Robert Charroux (1909-1978) was the pen-name of Robert Grugeau who originally was a fiction writer and whose critics unkindly claim that he never deviated from that genre. During World War II he was Minister for Cultural Affairs in the French Vichy government. In the 1960’s he turned his attention to a study of ancient history and proceeded to publish a series of best-selling books on forgotten civilisations, ancient astronauts and a range of historical mysteries.*[He placed Hyperborea between Hudson Bay and Greenland[875.98] where it had been the home of a blond blue-eyed Nordic race.]*
He frequently touched on the subject of Atlantis*[in a number of his books, The Mysterious Unknown, The Mysterious Past and Lost Worlds,]*suggesting that Atlantis was located in the Atlantic and possibly known as Antilia, the Fortunate Isles or the island of the Seven Cities. He suggested that the final remnants of Atlantis may have existed on the Canary Islands and may have lasted until the fifteenth century AD in the form of the Guanches.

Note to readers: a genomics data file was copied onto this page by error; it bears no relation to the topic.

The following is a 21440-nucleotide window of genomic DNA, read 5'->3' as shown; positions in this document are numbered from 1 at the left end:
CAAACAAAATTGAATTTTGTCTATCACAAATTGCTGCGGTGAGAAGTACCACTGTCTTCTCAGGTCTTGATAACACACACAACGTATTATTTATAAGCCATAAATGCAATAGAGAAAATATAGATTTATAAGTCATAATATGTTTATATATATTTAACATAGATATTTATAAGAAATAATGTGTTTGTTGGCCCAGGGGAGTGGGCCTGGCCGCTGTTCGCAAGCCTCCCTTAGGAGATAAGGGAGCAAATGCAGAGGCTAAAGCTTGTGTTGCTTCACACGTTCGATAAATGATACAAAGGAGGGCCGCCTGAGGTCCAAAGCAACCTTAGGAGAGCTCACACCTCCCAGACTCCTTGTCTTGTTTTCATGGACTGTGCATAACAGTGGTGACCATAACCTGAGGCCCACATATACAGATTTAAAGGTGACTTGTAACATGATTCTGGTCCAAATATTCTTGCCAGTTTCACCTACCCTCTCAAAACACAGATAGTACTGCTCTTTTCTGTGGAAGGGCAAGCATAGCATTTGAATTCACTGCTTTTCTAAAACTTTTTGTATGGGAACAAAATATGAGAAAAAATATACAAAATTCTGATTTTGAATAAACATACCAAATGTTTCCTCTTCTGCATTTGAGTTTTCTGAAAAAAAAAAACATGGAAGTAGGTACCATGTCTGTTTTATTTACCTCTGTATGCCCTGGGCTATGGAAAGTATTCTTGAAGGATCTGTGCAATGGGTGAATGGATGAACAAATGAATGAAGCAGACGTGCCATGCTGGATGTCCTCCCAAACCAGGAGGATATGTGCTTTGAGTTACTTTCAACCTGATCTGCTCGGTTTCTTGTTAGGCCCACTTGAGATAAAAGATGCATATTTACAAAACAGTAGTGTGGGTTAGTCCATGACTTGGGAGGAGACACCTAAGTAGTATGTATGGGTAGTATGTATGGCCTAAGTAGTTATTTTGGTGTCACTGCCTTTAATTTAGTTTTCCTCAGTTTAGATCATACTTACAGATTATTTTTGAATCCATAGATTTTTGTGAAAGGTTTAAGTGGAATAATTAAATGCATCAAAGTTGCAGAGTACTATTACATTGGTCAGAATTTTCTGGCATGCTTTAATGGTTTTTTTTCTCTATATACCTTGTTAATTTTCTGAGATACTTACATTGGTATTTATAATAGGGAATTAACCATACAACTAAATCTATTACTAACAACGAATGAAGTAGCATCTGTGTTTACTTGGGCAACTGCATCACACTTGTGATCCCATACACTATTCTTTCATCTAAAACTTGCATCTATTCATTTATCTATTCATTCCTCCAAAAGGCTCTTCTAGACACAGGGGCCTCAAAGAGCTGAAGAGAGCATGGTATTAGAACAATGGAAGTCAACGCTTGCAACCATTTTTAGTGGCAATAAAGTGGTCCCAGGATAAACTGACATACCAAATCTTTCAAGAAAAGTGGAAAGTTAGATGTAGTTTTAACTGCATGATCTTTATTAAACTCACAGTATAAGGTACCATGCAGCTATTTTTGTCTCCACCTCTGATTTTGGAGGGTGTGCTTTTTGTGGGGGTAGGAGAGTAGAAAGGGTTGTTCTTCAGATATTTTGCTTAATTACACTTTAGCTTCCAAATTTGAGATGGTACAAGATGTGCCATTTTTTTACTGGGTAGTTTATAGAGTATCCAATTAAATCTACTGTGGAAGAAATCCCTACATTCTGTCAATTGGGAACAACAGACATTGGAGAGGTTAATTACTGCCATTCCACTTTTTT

Charroux also thought that the Azores had been part of Atlantis but was adamant that the ‘geological convulsions’ in the region will have destroyed any physical evidence[875.93].
Dr. Émile Mir Chaouat follows the views of Butavand and agrees that Plato’s 9,000 years should be taken as months and consequently dates the destruction of Atlantis to 1400 BC. He agrees, in common with many other writers, that the Sahara once had a large inland sea which contained Atlantis. He believes that its Mediterranean port was located at Cerne. He points out that Athena and Neith the goddess of Sais were identical and suggests that the name of the legendary North African queen Tin Hanan may be a corruption of Athena [(A)tin-ha(nan)]. In 1925 Byron Khun de Prorok claimed to have found the tomb of Tin Hanan, renowned queen of the Tauregs, in the Hoggar Mountains. Chaouat’s published his views in a 1953 booklet, Lumiére sur l’Atlantide.